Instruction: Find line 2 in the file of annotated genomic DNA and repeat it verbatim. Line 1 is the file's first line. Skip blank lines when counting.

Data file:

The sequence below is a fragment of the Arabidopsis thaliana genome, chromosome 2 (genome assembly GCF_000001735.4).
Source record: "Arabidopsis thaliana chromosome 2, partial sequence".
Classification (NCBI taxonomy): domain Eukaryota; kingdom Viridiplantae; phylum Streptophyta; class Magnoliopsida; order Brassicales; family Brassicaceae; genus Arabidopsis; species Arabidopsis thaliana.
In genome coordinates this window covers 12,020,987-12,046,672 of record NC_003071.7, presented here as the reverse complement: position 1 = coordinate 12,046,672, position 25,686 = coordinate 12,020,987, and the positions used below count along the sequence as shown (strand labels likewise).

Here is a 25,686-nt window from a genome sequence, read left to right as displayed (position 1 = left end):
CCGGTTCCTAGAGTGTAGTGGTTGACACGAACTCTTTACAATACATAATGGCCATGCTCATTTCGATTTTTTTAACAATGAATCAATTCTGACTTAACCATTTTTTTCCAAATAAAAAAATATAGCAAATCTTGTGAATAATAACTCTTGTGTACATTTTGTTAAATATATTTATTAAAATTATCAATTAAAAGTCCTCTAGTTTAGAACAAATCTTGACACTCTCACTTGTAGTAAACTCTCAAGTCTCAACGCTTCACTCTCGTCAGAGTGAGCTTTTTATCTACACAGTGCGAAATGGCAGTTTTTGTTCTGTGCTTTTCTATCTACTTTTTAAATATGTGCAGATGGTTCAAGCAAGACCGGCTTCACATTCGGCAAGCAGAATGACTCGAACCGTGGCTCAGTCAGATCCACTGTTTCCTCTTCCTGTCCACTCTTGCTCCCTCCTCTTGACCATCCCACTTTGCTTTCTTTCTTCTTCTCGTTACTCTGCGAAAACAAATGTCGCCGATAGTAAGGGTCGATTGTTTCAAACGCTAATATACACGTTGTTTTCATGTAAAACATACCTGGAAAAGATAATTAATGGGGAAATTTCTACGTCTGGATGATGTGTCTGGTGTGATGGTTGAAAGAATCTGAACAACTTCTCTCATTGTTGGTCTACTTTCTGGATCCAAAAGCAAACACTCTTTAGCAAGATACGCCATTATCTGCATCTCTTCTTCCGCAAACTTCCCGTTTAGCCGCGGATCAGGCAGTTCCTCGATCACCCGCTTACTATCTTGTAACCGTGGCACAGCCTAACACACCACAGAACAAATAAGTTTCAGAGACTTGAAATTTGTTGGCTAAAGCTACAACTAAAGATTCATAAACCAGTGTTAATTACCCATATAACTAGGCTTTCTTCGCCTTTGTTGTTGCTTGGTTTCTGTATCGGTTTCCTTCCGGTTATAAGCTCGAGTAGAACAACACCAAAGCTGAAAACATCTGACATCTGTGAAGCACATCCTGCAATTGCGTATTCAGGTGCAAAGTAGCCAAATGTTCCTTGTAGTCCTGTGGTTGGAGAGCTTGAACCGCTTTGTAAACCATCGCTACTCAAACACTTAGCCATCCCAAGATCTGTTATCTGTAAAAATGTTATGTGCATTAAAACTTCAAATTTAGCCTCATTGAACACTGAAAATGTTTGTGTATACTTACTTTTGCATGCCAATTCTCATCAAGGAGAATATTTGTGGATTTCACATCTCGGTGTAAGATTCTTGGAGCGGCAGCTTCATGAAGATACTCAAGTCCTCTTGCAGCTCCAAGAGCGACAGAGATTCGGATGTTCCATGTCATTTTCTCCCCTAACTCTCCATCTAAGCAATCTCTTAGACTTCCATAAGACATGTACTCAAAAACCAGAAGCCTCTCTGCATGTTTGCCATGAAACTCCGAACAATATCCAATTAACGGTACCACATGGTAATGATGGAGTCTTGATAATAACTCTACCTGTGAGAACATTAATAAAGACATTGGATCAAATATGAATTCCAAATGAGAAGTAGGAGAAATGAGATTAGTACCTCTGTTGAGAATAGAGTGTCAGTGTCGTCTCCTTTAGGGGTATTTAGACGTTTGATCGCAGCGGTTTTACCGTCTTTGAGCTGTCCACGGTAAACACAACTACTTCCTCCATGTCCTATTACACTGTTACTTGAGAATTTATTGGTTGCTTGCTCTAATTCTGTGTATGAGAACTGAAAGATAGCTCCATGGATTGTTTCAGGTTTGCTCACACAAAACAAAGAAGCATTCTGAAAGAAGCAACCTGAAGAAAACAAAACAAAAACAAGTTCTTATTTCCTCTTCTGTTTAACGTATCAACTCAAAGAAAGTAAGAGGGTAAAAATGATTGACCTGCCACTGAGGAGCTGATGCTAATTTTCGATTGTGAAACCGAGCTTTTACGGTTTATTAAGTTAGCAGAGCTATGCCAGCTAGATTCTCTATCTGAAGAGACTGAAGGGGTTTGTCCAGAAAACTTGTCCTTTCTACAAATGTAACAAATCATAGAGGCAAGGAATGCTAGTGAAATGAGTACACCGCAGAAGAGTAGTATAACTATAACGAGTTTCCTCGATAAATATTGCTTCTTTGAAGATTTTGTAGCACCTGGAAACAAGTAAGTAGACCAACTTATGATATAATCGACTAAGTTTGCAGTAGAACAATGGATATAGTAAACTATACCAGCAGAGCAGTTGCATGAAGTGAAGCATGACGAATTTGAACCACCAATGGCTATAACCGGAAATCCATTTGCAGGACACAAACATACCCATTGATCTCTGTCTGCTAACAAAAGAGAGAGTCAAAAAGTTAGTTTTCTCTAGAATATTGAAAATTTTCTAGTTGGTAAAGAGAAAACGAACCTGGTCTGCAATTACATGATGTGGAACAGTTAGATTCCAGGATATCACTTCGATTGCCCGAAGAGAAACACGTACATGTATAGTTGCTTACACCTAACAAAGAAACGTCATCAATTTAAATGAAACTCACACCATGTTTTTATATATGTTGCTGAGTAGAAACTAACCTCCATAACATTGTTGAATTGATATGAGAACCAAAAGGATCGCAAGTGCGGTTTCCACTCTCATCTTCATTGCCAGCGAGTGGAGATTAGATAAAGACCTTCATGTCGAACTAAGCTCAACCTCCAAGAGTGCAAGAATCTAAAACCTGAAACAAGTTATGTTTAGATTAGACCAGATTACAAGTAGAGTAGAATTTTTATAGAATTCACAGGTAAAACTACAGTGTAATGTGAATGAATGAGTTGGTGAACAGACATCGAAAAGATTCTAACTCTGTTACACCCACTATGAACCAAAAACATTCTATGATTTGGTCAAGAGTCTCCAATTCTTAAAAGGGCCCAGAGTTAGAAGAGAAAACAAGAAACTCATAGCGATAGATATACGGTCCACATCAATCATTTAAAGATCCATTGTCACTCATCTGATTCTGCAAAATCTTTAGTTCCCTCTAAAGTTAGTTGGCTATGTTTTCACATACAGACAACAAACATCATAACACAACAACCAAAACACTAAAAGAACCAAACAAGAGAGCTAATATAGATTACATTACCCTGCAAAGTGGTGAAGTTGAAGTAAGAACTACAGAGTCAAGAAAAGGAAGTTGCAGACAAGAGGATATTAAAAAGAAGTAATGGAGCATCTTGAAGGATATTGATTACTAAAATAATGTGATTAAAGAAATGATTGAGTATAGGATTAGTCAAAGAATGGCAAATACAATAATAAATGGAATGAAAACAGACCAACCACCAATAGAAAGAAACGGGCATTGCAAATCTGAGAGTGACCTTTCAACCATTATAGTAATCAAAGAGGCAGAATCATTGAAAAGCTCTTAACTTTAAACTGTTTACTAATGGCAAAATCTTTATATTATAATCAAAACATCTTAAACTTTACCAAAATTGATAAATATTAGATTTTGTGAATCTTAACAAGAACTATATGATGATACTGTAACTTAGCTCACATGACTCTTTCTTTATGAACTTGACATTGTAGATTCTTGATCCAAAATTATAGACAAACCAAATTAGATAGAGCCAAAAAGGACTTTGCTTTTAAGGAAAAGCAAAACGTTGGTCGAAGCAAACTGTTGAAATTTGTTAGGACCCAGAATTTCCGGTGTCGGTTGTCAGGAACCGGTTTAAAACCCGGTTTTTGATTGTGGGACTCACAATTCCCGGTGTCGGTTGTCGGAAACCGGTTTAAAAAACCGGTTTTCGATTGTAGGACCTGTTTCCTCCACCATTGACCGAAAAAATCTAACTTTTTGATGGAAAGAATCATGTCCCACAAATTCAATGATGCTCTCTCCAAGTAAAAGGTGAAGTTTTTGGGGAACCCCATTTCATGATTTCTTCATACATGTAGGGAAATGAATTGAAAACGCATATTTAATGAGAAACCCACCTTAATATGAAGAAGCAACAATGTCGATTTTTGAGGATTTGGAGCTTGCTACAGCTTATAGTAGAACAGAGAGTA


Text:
Source record: "Arabidopsis thaliana chromosome 2, partial sequence".